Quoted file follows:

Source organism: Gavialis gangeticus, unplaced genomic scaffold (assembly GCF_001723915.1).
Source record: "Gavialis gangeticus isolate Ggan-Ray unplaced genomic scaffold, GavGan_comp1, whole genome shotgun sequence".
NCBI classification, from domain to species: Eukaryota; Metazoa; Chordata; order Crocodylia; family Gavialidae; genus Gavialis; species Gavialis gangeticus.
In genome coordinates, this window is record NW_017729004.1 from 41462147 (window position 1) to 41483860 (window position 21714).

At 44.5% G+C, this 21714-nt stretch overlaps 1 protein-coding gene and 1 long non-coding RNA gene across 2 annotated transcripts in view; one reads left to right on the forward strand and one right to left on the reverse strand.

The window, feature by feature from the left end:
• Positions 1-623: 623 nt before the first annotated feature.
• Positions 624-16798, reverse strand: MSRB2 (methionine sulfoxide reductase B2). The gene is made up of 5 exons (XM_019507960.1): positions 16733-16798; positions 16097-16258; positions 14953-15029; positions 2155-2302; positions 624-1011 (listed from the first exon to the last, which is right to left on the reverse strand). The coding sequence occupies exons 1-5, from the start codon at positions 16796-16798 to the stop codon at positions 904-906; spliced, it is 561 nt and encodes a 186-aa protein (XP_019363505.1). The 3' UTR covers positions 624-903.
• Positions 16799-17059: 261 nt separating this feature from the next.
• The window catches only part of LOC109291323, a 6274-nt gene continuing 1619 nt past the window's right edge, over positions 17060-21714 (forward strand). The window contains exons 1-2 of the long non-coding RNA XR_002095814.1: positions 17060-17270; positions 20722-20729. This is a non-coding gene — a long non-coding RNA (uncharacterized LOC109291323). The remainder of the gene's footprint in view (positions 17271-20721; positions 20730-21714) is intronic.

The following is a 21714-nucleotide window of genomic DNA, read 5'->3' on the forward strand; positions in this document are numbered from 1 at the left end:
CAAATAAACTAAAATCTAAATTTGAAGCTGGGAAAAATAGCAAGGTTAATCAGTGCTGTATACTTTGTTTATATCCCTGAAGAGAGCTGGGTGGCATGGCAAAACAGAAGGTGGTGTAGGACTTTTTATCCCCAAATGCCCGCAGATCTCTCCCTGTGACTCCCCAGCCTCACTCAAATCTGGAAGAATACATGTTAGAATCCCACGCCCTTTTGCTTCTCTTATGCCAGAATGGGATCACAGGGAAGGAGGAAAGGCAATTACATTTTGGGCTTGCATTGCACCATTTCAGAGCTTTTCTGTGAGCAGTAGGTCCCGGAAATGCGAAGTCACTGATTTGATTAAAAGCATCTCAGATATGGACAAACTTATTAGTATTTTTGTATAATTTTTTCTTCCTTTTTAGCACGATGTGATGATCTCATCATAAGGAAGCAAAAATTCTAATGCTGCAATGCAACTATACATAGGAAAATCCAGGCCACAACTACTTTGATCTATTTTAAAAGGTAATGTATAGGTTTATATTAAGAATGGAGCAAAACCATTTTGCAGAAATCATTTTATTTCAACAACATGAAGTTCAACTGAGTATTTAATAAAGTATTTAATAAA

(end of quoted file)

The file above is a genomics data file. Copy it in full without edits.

Source organism: Gavialis gangeticus, unplaced genomic scaffold (assembly GCF_001723915.1).
Source record: "Gavialis gangeticus isolate Ggan-Ray unplaced genomic scaffold, GavGan_comp1, whole genome shotgun sequence".
NCBI classification, from domain to species: Eukaryota; Metazoa; Chordata; order Crocodylia; family Gavialidae; genus Gavialis; species Gavialis gangeticus.
In genome coordinates, this window is record NW_017729004.1 from 41462147 (window position 1) to 41483860 (window position 21714).

At 44.5% G+C, this 21714-nt stretch overlaps 1 protein-coding gene and 1 long non-coding RNA gene across 2 annotated transcripts in view; one reads left to right on the forward strand and one right to left on the reverse strand.

The window, feature by feature from the left end:
• Positions 1-623: 623 nt before the first annotated feature.
• Positions 624-16798, reverse strand: MSRB2 (methionine sulfoxide reductase B2). The gene is made up of 5 exons (XM_019507960.1): positions 16733-16798; positions 16097-16258; positions 14953-15029; positions 2155-2302; positions 624-1011 (listed from the first exon to the last, which is right to left on the reverse strand). The coding sequence occupies exons 1-5, from the start codon at positions 16796-16798 to the stop codon at positions 904-906; spliced, it is 561 nt and encodes a 186-aa protein (XP_019363505.1). The 3' UTR covers positions 624-903.
• Positions 16799-17059: 261 nt separating this feature from the next.
• The window catches only part of LOC109291323, a 6274-nt gene continuing 1619 nt past the window's right edge, over positions 17060-21714 (forward strand). The window contains exons 1-2 of the long non-coding RNA XR_002095814.1: positions 17060-17270; positions 20722-20729. This is a non-coding gene — a long non-coding RNA (uncharacterized LOC109291323). The remainder of the gene's footprint in view (positions 17271-20721; positions 20730-21714) is intronic.

The following is a 21714-nucleotide window of genomic DNA, read 5'->3' on the forward strand; positions in this document are numbered from 1 at the left end:
CAAATAAACTAAAATCTAAATTTGAAGCTGGGAAAAATAGCAAGGTTAATCAGTGCTGTATACTTTGTTTATATCCCTGAAGAGAGCTGGGTGGCATGGCAAAACAGAAGGTGGTGTAGGACTTTTTATCCCCAAATGCCCGCAGATCTCTCCCTGTGACTCCCCAGCCTCACTCAAATCTGGAAGAATACATGTTAGAATCCCACGCCCTTTTGCTTCTCTTATGCCAGAATGGGATCACAGGGAAGGAGGAAAGGCAATTACATTTTGGGCTTGCATTGCACCATTTCAGAGCTTTTCTGTGAGCAGTAGGTCCCGGAAATGCGAAGTCACTGATTTGATTAAAAGCATCTCAGATATGGACAAACTTATTAGTATTTTTGTATAATTTTTTCTTCCTTTTTAGCACGATGTGATGATCTCATCATAAGGAAGCAAAAATTCTAATGCTGCAATGCAACTATACATAGGAAAATCCAGGCCACAACTACTTTGATCTATTTTAAAAGGTAATGTATAGGTTTATATTAAGAATGGAGCAAAACCATTTTGCAGAAATCATTTTATTTCAACAACATGAAGTTCAACTGAGTATTTAATAAAGTATTTAATAAA